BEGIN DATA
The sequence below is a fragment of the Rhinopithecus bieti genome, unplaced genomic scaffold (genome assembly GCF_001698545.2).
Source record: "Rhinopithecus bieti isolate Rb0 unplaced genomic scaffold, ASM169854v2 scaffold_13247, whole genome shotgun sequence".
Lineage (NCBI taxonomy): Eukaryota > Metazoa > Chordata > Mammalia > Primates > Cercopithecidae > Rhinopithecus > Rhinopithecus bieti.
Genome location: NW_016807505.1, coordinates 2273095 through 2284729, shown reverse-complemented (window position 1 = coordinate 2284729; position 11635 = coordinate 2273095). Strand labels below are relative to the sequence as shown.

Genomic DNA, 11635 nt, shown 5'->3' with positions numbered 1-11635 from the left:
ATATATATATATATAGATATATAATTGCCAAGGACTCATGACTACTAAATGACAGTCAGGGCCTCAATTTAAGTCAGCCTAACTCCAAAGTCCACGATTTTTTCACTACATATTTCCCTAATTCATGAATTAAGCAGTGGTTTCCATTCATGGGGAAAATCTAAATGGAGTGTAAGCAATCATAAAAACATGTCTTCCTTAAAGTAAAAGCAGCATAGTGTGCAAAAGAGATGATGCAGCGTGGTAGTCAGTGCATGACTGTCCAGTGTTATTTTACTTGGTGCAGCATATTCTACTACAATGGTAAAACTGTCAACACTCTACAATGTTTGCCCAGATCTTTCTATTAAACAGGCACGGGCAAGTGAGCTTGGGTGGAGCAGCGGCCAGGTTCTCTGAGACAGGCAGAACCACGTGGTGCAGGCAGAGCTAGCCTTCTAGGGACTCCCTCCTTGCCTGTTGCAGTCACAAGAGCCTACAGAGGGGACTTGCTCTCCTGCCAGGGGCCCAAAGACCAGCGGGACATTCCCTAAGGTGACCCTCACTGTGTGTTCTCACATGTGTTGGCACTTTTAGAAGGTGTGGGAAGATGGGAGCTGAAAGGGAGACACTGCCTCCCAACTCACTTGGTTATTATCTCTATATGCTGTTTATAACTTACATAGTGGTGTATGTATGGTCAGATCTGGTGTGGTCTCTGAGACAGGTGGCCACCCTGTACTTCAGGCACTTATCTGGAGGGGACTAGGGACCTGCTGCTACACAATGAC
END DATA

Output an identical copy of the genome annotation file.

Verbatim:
The sequence below is a fragment of the Rhinopithecus bieti genome, unplaced genomic scaffold (genome assembly GCF_001698545.2).
Source record: "Rhinopithecus bieti isolate Rb0 unplaced genomic scaffold, ASM169854v2 scaffold_13247, whole genome shotgun sequence".
Lineage (NCBI taxonomy): Eukaryota > Metazoa > Chordata > Mammalia > Primates > Cercopithecidae > Rhinopithecus > Rhinopithecus bieti.
Genome location: NW_016807505.1, coordinates 2273095 through 2284729, shown reverse-complemented (window position 1 = coordinate 2284729; position 11635 = coordinate 2273095). Strand labels below are relative to the sequence as shown.

Genomic DNA, 11635 nt, shown 5'->3' with positions numbered 1-11635 from the left:
ATATATATATATATAGATATATAATTGCCAAGGACTCATGACTACTAAATGACAGTCAGGGCCTCAATTTAAGTCAGCCTAACTCCAAAGTCCACGATTTTTTCACTACATATTTCCCTAATTCATGAATTAAGCAGTGGTTTCCATTCATGGGGAAAATCTAAATGGAGTGTAAGCAATCATAAAAACATGTCTTCCTTAAAGTAAAAGCAGCATAGTGTGCAAAAGAGATGATGCAGCGTGGTAGTCAGTGCATGACTGTCCAGTGTTATTTTACTTGGTGCAGCATATTCTACTACAATGGTAAAACTGTCAACACTCTACAATGTTTGCCCAGATCTTTCTATTAAACAGGCACGGGCAAGTGAGCTTGGGTGGAGCAGCGGCCAGGTTCTCTGAGACAGGCAGAACCACGTGGTGCAGGCAGAGCTAGCCTTCTAGGGACTCCCTCCTTGCCTGTTGCAGTCACAAGAGCCTACAGAGGGGACTTGCTCTCCTGCCAGGGGCCCAAAGACCAGCGGGACATTCCCTAAGGTGACCCTCACTGTGTGTTCTCACATGTGTTGGCACTTTTAGAAGGTGTGGGAAGATGGGAGCTGAAAGGGAGACACTGCCTCCCAACTCACTTGGTTATTATCTCTATATGCTGTTTATAACTTACATAGTGGTGTATGTATGGTCAGATCTGGTGTGGTCTCTGAGACAGGTGGCCACCCTGTACTTCAGGCACTTATCTGGAGGGGACTAGGGACCTGCTGCTACACAATGAC